Young violinist from Taipei releases new album in Beijing
When Tseng Yu-chien was 5 years old, his teacher called his parents to school because he sang Happy Birthday out of tune.
“She was worried about my hearing, so my parents, who were themselves teachers, enrolled me for violin lessons in the hope that through the process of learning the instrument, I could hear the intonations and imitate melodies,” recalls Tseng, a musician who was born in Taipei.
After sixmonthsof learning, it turned out that Tseng not only had the perfect pitch but also could play the violin well. In a year, he was performing with the Taipei Symphony Orchestra.
In 2015, Tseng got his big break by winning the second prize at the International Tchaikovsky Competition, the highest prize in the violin contest since nobody won the first prize that year.
“One of the biggest challenges was physical strength,” Tseng says about his experience of competing. “I didn’t realize I was tired until the next morning after winning the award.”
The 22-year-old violinist, who continues to pursue his master’s degree at New York’s Juilliard School, visited Beijing recently to release his new album, Reverie, for which he selected a variety of solo violin works and sonatas of famous composers that include Giuseppe Tartini’s sonata in G minor, Chopin’s nocturnes and Heinrich Wilhelm Ernst’s Variations on the Last Rose of Summer.
Reverie was recorded by Tseng after he signed up with Universal Music in August. The album was released under the label Deutsche Grammophon.
“This album means a lot to me. It’s a very personal collection ofmy favorite music,” says Tseng, who gave the title of the album symbolizing “dreamy and beautiful music”.
One of his favorite pieces in the repertoire is Mozart’s Sonata K 454.
“When you play it with emphasis on the contrasts, emotion, energy and drama, the work has many shades of Beethoven, reflecting the violin’s romantic spirit,” he says.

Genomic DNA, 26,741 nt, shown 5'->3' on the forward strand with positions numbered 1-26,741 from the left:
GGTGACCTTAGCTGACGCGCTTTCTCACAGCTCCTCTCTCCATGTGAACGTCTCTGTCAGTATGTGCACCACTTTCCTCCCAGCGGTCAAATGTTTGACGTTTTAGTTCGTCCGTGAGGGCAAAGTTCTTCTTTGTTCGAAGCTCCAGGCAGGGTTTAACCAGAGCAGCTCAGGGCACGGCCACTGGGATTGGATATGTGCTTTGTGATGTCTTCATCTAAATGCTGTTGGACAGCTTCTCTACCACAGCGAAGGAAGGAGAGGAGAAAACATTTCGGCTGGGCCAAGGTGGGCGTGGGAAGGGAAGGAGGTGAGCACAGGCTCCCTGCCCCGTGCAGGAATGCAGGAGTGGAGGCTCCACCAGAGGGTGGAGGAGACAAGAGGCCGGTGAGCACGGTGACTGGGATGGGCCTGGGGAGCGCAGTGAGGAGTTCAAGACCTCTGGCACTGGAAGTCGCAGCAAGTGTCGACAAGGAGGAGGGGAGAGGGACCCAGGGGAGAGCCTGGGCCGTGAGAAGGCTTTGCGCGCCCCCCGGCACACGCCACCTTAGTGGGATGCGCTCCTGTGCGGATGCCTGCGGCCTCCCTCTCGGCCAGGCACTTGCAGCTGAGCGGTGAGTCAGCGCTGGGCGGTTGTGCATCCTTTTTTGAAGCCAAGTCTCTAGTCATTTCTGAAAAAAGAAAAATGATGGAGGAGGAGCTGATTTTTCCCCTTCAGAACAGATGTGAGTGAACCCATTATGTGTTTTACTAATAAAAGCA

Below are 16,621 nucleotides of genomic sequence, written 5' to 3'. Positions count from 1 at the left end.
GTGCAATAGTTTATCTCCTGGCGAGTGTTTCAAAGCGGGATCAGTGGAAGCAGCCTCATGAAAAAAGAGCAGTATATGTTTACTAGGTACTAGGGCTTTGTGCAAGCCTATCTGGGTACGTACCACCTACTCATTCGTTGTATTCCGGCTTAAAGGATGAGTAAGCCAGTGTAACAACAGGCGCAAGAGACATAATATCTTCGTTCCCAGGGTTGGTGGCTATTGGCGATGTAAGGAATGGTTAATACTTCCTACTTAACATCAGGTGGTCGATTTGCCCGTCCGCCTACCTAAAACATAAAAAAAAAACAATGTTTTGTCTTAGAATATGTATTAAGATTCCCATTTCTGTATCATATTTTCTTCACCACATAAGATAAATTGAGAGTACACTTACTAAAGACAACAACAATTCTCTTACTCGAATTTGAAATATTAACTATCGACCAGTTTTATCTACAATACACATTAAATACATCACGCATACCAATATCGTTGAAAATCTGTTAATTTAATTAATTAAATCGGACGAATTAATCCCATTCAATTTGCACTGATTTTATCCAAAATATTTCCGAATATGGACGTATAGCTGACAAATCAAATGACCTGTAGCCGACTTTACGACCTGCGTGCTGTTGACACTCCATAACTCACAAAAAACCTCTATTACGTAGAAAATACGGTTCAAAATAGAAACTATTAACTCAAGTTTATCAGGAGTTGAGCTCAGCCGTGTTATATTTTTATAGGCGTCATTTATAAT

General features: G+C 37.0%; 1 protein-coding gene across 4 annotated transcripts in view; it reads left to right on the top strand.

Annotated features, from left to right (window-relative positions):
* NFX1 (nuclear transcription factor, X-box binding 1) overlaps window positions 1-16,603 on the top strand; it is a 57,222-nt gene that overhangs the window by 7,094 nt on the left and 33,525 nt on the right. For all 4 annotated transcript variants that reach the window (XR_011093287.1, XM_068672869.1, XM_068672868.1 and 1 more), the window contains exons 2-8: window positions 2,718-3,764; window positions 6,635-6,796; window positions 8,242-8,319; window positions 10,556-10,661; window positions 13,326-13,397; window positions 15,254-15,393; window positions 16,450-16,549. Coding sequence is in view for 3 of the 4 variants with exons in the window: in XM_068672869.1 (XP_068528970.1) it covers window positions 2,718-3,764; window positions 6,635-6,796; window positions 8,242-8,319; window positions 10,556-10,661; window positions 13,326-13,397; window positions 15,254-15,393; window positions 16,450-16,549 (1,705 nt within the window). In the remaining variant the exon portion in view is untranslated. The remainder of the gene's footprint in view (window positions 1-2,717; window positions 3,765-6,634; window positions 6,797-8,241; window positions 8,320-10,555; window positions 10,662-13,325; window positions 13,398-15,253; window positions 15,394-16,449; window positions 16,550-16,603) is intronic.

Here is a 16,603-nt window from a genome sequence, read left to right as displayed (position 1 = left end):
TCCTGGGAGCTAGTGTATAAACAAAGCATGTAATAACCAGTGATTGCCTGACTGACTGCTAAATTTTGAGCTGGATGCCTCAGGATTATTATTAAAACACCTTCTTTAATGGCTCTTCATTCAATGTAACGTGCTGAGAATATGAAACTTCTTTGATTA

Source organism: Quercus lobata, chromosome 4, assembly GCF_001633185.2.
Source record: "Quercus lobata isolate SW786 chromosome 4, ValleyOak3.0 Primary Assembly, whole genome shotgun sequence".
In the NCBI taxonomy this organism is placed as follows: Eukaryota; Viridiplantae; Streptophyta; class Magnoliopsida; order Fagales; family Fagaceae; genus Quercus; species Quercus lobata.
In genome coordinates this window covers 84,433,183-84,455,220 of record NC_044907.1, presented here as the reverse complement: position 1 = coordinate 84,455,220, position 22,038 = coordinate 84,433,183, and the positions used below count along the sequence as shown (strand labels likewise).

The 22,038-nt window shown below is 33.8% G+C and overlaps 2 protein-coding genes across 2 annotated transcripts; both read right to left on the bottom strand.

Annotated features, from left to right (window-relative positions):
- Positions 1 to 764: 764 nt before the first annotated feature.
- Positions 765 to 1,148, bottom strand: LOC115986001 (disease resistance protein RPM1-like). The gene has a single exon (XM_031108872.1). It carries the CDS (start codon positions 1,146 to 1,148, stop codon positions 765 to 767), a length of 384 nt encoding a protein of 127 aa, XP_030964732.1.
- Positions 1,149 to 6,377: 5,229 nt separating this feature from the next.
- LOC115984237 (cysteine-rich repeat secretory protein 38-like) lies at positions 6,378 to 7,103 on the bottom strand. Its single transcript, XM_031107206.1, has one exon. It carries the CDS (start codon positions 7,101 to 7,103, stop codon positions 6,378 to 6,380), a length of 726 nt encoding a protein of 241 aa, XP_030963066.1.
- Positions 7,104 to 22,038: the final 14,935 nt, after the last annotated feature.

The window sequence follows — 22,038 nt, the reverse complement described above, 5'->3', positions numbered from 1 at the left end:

The selection of Tchaikovsky’s Melodie from Souvenir d’un lieu cher, originally for violin and the piano, a rare example of the composer’s chamber music, is described as “irresistible” by Tseng.
“It’s just one of the most beautiful lines in all of music. When you hear it, you love it,” he says.
Tseng recorded the album in Berlin in October along with Sri Lankan pianist Rohan de Silva, who said in an interview that he was impressed by the young violinist’ performance.
“I admire his playing, especially his spontaneous response to music,” saidDeSilva, who is renowned for his partnership with violin virtuosos like Itzhak Perlman.
Tseng says he is not good at talking but he can do it with his instrument. The expressiveness of music inspired the musician at an early age to make music his career.
At 13, he knew he needed to expand his musical education abroad. His parents were supportive and Tseng’s father, who was a computer science professor back then, quit his job and accompanied him to Philadelphia to attend the Curtis Institute ofMusic, from where he graduated in 2016.
During his studies there, Tseng met two important violin teachers, Ida Kavafian and Aaron Rosand.
“I was introduced not just to solo violin repertoires I studied in Taiwan but also to chamber music, symphonic music and all the possibilities that one can explore with a violin,” Tseng says.
Tseng is a regular performer at competitions and his musical talent enabled him to gain early success.
He won the Sarasate International Violin Competition, which is held annually in Spain, in 2009. In 2011, he was the fifth laureate at the Queen Elisabeth Music Competition in Brussels. He also won the first prize at the inaugural Singapore International Violin Competition in January 2015.
Having performed with the Philadelphia Orchestra, the National Orchestra of Belgium and the symphony orchestras of Singapore, Taipei and Navarra among others, Tseng says he dreams to travel the world as a soloist.
Despite tasting success at such a young age, he says he hasn’t changed much.
“I am just always and always listening.”
One of the biggest challenges was physical strength.”